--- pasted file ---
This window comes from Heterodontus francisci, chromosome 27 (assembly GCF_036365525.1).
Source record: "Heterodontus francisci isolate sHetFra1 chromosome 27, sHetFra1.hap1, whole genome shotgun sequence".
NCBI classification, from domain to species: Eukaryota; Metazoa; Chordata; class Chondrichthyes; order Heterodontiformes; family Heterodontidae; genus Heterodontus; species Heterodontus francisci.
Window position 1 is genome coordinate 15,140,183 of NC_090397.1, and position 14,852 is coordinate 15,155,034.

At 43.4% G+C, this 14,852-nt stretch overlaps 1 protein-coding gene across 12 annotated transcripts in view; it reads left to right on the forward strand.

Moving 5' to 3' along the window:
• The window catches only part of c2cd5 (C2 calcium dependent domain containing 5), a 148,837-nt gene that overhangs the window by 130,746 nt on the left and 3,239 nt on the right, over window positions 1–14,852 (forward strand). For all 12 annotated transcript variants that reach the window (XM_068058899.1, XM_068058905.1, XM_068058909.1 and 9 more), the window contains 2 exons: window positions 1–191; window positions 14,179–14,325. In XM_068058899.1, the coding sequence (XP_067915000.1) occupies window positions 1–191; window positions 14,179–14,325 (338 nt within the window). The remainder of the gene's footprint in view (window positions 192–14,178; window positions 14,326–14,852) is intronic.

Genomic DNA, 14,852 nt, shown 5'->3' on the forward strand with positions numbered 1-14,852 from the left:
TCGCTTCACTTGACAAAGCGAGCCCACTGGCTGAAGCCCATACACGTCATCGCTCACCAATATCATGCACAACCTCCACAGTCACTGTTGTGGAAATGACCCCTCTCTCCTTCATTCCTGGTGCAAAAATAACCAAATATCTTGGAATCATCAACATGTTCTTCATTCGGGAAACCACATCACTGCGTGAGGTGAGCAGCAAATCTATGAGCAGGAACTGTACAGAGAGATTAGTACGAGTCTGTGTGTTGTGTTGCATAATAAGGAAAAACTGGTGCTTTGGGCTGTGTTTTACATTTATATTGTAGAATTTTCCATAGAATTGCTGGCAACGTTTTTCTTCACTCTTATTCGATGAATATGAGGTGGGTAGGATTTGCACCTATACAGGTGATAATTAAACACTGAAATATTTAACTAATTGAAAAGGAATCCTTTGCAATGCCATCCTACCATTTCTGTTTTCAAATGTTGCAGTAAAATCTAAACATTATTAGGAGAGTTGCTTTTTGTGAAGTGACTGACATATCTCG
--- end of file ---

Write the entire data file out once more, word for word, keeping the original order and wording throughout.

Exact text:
This window comes from Heterodontus francisci, chromosome 27 (assembly GCF_036365525.1).
Source record: "Heterodontus francisci isolate sHetFra1 chromosome 27, sHetFra1.hap1, whole genome shotgun sequence".
NCBI classification, from domain to species: Eukaryota; Metazoa; Chordata; class Chondrichthyes; order Heterodontiformes; family Heterodontidae; genus Heterodontus; species Heterodontus francisci.
Window position 1 is genome coordinate 15,140,183 of NC_090397.1, and position 14,852 is coordinate 15,155,034.

At 43.4% G+C, this 14,852-nt stretch overlaps 1 protein-coding gene across 12 annotated transcripts in view; it reads left to right on the forward strand.

Moving 5' to 3' along the window:
• The window catches only part of c2cd5 (C2 calcium dependent domain containing 5), a 148,837-nt gene that overhangs the window by 130,746 nt on the left and 3,239 nt on the right, over window positions 1–14,852 (forward strand). For all 12 annotated transcript variants that reach the window (XM_068058899.1, XM_068058905.1, XM_068058909.1 and 9 more), the window contains 2 exons: window positions 1–191; window positions 14,179–14,325. In XM_068058899.1, the coding sequence (XP_067915000.1) occupies window positions 1–191; window positions 14,179–14,325 (338 nt within the window). The remainder of the gene's footprint in view (window positions 192–14,178; window positions 14,326–14,852) is intronic.

Genomic DNA, 14,852 nt, shown 5'->3' on the forward strand with positions numbered 1-14,852 from the left:
TCGCTTCACTTGACAAAGCGAGCCCACTGGCTGAAGCCCATACACGTCATCGCTCACCAATATCATGCACAACCTCCACAGTCACTGTTGTGGAAATGACCCCTCTCTCCTTCATTCCTGGTGCAAAAATAACCAAATATCTTGGAATCATCAACATGTTCTTCATTCGGGAAACCACATCACTGCGTGAGGTGAGCAGCAAATCTATGAGCAGGAACTGTACAGAGAGATTAGTACGAGTCTGTGTGTTGTGTTGCATAATAAGGAAAAACTGGTGCTTTGGGCTGTGTTTTACATTTATATTGTAGAATTTTCCATAGAATTGCTGGCAACGTTTTTCTTCACTCTTATTCGATGAATATGAGGTGGGTAGGATTTGCACCTATACAGGTGATAATTAAACACTGAAATATTTAACTAATTGAAAAGGAATCCTTTGCAATGCCATCCTACCATTTCTGTTTTCAAATGTTGCAGTAAAATCTAAACATTATTAGGAGAGTTGCTTTTTGTGAAGTGACTGACATATCTCG